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Tibetan Buddhist Art furniture & Antiques from the monasteries of the Ser Shong (Golden Valley)
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C014 Dragon Altar Table

Baronet 4 Tibet, Art Galleries, Dealers & Consultants, Vancouver, WA
left side of Tibetan Buddhist antique altar table, circa 1600s, with 24kt gold 4-noble truths design on side
Antique Tibetan Buddhist furniture with buddhist symbols on all 4 sides circa 1600s, dragons on front doors
Tibetan furniture hand painted with Buddhist symbol 4 petal flower on side representing the 4-nobole truths circa 1600s
left side
front
right side
 
back painted side of Tibetan Buddhist altar table with Infinite knot done in 24kt gold, circa 1600s
 
 
back
 

click on above small pictures to view larger pictures~use underlined words in text below to see additional views

This is a very nice Tibetan Buddhist Lama's altar, made to be placed in the center of the room: the two front doors, which open using the center divide, are typical of the 15 and 1600s, almost 2 dimensional; the sides are laid out nicely in the kyungbur, are monochrome with 24kt gold inside of the kyungbur designs. The top is not painted and has some paint residue, primarily on one corner; it was used in the painting work shops as a work table after its use as an altar. There is a dragon on each door; dragons have a Cintamani in each foot, and there is great detail in all aspects of the dragons; hair, whiskers, feathers, fiery spine, and eyes. The back of this table is nicely done in the Infinite Knot which morphs into durva grass; with the "T-wave" continuing around the entire table. Note that the "T-wave is partially carved and partially painted. One oddity of this table is there is kyungbur on the left door and it is absent on the right door.

Age: mid 1600s
Materials: Juniper, and other woods
 Dimensions H= 17 " W= 20.5 " D= 14.25 "

SOLD SHIPPED TO HIGHLANDS RANCH, CO

C014 Price $1985.00 PLUS SHIPPING ~ EAST COAST $154.00 ~  MIDWEST $145 ~/MTN STATES $139.00 ~   WEST COAST $132.00; other destinations, contact David@baronet4tibet.com for a quote

Iconography

The border just underneath the top is the "T-wave" or thunder wave. This is the thunder of the vajra (diamond scepter, dorje in Tibetan), symbolizing skilful means, compassion, samsara. This compassion is an active quality rather than mere sympathetic feelings not transformed into action. Compassion refers to action that is exactly consonant with whatever is occurring and that is not self-referential. The rest of the frame is done in a stylized trefoil; a cloud design that signifies the 3 Cintamani as the body, speech and mind of Buddha that the practitioner will possess.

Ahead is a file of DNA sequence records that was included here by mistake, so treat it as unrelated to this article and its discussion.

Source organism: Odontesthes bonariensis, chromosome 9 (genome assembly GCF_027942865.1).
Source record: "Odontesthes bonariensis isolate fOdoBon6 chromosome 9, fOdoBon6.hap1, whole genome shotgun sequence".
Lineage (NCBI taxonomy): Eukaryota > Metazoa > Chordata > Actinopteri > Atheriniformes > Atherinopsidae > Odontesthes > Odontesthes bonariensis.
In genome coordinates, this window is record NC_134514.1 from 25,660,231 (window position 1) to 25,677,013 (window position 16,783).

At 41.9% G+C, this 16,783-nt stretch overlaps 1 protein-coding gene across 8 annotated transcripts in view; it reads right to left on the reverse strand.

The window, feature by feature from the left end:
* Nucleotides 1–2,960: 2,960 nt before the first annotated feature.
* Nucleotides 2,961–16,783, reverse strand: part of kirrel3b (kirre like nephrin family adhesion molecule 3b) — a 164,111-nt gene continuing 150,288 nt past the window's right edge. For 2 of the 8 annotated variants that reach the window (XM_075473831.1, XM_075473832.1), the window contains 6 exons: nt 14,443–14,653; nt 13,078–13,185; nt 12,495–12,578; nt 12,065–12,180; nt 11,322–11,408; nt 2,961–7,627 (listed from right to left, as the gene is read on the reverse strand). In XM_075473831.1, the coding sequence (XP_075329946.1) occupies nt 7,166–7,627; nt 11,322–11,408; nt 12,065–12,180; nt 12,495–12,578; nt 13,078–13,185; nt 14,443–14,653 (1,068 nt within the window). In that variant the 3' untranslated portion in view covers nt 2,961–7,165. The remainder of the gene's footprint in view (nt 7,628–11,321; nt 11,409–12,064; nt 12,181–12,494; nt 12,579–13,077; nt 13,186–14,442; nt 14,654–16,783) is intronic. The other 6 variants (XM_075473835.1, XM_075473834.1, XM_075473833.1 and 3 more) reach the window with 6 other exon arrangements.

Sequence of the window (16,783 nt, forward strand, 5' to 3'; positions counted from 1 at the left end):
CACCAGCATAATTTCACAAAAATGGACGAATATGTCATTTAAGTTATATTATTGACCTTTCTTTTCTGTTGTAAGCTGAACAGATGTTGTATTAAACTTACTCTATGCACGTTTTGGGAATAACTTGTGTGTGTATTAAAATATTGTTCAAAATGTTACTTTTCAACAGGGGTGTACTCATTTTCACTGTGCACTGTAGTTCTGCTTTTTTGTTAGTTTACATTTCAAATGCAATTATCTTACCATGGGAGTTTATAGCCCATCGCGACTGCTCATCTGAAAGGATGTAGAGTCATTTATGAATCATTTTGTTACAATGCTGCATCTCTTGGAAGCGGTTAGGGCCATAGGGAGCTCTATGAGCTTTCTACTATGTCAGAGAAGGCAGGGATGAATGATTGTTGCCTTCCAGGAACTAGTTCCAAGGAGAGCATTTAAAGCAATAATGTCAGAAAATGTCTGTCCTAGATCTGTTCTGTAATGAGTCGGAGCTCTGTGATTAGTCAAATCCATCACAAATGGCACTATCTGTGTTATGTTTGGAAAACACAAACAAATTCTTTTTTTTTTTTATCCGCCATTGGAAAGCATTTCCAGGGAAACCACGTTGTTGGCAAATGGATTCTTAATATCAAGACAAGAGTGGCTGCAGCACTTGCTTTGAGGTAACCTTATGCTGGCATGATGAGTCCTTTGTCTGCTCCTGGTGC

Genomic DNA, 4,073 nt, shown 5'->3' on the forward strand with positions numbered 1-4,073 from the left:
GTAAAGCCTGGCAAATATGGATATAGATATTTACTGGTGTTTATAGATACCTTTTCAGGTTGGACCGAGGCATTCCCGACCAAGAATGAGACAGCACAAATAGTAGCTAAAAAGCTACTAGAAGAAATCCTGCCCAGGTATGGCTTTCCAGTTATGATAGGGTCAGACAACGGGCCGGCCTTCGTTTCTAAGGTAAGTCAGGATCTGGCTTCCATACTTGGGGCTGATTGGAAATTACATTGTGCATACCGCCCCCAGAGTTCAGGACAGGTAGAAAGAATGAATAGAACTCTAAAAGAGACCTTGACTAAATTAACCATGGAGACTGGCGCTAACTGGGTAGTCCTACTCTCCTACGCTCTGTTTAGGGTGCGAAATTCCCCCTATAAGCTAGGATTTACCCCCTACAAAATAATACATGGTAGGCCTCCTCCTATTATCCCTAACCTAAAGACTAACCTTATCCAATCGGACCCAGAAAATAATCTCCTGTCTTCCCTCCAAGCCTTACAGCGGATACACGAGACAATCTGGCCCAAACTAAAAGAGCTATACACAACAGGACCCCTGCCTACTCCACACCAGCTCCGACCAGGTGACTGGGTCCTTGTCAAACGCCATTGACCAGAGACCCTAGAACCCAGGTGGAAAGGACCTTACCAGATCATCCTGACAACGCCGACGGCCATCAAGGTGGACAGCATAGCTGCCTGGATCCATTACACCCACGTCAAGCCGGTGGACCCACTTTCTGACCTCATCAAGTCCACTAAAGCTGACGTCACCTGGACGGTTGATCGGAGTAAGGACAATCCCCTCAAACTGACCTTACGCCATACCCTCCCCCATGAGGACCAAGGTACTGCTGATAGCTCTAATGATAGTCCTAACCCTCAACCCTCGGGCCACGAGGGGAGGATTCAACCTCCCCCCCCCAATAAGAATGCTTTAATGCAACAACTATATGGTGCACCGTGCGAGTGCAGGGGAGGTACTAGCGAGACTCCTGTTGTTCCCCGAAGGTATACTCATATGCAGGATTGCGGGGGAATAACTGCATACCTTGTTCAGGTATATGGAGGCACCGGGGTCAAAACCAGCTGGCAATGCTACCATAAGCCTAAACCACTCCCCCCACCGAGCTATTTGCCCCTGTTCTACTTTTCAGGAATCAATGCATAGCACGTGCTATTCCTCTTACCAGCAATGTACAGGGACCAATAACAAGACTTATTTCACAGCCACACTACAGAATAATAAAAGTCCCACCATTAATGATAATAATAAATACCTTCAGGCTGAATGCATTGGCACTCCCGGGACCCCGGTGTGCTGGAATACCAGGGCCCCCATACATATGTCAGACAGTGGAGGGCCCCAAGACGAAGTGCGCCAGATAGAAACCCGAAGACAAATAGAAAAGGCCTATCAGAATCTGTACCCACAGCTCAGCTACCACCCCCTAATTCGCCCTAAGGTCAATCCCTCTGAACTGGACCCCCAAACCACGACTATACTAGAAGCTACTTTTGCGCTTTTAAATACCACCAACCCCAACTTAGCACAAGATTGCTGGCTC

The dragons on the front doors are flying above the mountains with durva grass floating around them.  Unlike its demonic European counterpart, the Tibetan dragon is a creature of great creative power; a positive icon, representing the strong male yang principle of heaven, change, energy, wealth and creativity. Dragons are shape shifters, able to transform at will, from as small as the silkworm to a giant that fills the entire sky. Dragons are depicted in one of two colors, green or brown.  The green, or azure dragon of Buddhism ascends into the sky at the spring equinox; it represents the light's increasing power in springtime and the easterly direction of the sunrise. The brown dragon is the autumn equinox, when it descends into a deep pool, encasing itself in mud until the next spring, but its spirit is still with the practitioner bringing wealth and health. The pearls, or jewels clutched in the claws of the dragon represent wisdom and health. The dragon can control the weather by squeezing the jewels to produce dew, rain or even downpours when clutched tightly. The dragon is the vehicle of Vairochana, the white Buddha of the center or the east.

The sides each have a very ornate 4-petaled flower with an extra sub-set of 4 petals. The 4-petaled flower is symbolic of the 4 Noble truths, the middle way and the first teaching of Buddha. 1. Life is suffering. 2. Ignorance is the cause of suffering.  3. The cessation of suffering is the goal of life because it transcends pains and pleasure.  4. The way to the cessation of suffering is the Noble Eightfold Path, which aligns with the eight spokes of the Dharma Wheel (represented by the sub-set of 4 petals.

The back has a grand Infinite knot, one of the Eight Auspicious symbols. The Eternal, or Infinite, Knot (Sanskrit, "Srivastsa"), is the classic icon for the concept of reality. The interwoven lines are graphic representations of the concept that everything in the world is interconnected, and therefore, dependent origination is the underlying reality of existence.  The knot also reflects the endless cycle of death and rebirth, mirroring infinity and the wisdom of the Buddha. It also symbolizes the Buddha's endless wisdom and compassion. The sanskrit term means 'beloved of the goddess Shri.' Shri refers to Lakshmi, the consort of Vishnu, wherein the shrivatsa term in particular is the curl of hair in a 8 looped knot on the breast of Vishnu (just to further complicate the origins).

 

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